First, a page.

Watch: US officer training academy bans pillow fights after dozens of injuries, including broken nose and 24 concussions
America's West Point military academy has banned pillow fights after this year's traditional melee ended with dozens of injuries, broken bones and threats of legal action.
First-year cadets, nicknamed "plebes", organise the annual night-time pillow fight every August as a way to build camaraderie after a long summer of training for the young men and women destined to become America's military leaders.
But this year the brawl - held on August 20 - caused a broken nose, one fractured cheek and at least 24 concussions.
Images posted on social media showed cadets packing hard objects inside their pillows - including a helmet - although the army said many injuries were caused by elbows or falls.
An investigation concluded that more senior cadets failed to take proper control as the event spiralled into greater violence.
A number of "plebes" - the nickname for first-year students - said they were hit from behind or when they were not ready.
Many wore body armour, possibly encouraging greater force to be used.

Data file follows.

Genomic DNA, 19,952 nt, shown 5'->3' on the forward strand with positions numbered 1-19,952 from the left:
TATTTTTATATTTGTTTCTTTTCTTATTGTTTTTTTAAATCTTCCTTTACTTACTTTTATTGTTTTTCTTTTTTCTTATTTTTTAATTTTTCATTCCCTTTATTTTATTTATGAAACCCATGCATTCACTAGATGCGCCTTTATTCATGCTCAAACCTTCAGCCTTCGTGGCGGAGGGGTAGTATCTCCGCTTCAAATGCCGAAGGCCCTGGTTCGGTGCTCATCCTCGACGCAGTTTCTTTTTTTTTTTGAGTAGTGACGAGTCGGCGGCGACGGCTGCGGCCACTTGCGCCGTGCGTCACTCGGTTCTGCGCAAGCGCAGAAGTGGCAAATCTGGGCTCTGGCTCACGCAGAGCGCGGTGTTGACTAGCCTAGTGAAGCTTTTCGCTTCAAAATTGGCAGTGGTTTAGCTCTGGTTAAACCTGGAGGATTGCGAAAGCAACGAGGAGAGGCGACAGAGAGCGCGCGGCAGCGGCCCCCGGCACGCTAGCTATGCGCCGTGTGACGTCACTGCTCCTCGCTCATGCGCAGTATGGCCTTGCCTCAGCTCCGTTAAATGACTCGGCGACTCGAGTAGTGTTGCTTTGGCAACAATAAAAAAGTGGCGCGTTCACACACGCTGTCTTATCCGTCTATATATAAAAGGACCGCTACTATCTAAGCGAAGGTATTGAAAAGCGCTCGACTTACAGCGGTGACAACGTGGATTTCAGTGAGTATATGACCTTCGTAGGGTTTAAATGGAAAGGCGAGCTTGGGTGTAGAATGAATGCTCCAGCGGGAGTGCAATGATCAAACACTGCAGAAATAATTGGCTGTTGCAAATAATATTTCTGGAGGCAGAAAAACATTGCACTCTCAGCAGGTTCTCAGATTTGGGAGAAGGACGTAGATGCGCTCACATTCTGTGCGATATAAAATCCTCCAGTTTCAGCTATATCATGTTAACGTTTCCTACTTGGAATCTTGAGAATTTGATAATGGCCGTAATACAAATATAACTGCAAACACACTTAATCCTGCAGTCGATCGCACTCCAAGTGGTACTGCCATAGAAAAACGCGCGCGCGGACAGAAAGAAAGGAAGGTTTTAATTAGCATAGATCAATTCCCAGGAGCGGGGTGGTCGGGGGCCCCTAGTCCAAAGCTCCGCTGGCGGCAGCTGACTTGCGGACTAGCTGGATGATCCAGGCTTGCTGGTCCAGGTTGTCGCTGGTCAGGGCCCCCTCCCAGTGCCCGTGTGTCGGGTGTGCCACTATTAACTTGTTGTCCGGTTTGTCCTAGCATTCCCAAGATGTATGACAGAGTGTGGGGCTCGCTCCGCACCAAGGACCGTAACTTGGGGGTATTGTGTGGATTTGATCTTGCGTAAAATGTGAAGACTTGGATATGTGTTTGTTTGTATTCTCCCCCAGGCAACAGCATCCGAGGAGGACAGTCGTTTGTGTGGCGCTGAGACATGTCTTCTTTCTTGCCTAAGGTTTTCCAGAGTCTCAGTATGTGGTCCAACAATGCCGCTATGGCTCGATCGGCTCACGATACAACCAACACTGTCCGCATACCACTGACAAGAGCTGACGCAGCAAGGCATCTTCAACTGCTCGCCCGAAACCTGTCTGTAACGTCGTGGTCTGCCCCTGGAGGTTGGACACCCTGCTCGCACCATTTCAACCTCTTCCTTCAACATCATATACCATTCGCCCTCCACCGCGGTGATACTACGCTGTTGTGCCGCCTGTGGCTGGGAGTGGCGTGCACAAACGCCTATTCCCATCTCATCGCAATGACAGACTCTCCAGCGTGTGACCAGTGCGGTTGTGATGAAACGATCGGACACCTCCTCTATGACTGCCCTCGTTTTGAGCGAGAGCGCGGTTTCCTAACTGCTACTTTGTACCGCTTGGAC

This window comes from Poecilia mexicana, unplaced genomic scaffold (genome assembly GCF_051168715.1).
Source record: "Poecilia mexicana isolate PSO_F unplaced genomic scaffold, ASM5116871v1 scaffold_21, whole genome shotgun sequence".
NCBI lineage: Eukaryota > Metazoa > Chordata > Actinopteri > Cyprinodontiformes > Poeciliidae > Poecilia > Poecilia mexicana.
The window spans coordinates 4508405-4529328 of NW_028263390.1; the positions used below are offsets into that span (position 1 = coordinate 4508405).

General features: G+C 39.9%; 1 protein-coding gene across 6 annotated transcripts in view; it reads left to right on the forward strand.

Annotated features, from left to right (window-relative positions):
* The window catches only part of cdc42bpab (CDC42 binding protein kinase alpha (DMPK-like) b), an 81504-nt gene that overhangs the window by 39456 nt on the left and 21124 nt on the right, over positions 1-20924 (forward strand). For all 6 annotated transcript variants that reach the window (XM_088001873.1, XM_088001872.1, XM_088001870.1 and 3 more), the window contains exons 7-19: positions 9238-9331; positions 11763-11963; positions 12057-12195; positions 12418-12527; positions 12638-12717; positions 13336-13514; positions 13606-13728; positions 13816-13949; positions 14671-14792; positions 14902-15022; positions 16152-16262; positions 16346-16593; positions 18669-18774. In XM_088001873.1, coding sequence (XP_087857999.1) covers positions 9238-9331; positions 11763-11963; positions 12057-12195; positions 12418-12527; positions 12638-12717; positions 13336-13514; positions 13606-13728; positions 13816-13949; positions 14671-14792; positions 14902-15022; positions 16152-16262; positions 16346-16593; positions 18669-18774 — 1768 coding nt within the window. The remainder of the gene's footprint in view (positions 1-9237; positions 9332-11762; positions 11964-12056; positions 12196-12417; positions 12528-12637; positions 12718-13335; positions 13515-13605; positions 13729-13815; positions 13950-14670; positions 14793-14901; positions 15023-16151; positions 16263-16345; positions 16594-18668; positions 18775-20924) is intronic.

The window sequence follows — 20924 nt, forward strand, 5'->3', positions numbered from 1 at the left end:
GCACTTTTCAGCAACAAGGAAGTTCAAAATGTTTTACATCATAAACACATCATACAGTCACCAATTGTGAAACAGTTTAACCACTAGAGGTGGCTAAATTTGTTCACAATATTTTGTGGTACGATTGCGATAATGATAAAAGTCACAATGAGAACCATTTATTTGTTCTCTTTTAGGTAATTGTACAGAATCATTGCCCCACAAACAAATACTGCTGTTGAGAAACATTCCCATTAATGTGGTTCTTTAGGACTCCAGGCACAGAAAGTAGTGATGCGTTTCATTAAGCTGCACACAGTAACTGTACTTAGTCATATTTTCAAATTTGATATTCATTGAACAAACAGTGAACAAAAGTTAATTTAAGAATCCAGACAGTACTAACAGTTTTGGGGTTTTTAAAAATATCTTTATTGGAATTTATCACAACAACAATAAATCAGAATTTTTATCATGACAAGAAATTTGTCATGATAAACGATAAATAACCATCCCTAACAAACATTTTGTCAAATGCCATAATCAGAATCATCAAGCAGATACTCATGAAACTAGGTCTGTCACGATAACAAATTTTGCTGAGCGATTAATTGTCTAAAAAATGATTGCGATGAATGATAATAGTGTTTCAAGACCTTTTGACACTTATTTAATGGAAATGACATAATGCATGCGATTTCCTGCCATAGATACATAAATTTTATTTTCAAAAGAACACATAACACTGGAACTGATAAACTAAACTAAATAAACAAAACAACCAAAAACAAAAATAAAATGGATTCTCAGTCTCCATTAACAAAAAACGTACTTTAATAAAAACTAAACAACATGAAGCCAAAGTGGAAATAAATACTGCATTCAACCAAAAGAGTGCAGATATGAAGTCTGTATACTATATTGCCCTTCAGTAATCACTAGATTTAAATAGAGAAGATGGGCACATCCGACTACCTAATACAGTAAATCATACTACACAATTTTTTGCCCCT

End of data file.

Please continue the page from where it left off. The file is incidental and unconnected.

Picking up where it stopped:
And one cadet broke his nose when a blow from behind sent his helmet rotating forward.
Initially the academy, which is in New York state, took a robust view of the high spirits.
A spokesman for the academy, Lt Col Christopher Kasker, said there were no plans to end the annual pillow fight.
“West Point applauds the cadets’ desire to build esprit and regrets the injuries to our cadets,” he said in September. “We are conducting appropriate investigations into the causes of the injuries."
That changed on Wednesday when the head of the academy said the event had been banned.
"While never officially sanctioned, it is now officially banned, and we will take appropriate action to ensure that all faculty, staff, leaders, the Corps of Cadets and everyone at West Point knows that it will not be tolerated," said Lt Gen Robert Caslen.
Independent.ie Comments Facility
INM has taken the decision to remove the commenting facility on its online platform Independent.ie to minimise the legal risk to our business that arises from Ireland's draconian libel awards system.
We continue to look forward to receiving comments through direct email contact or via social media, some of which may still be featured on the website Independent.ie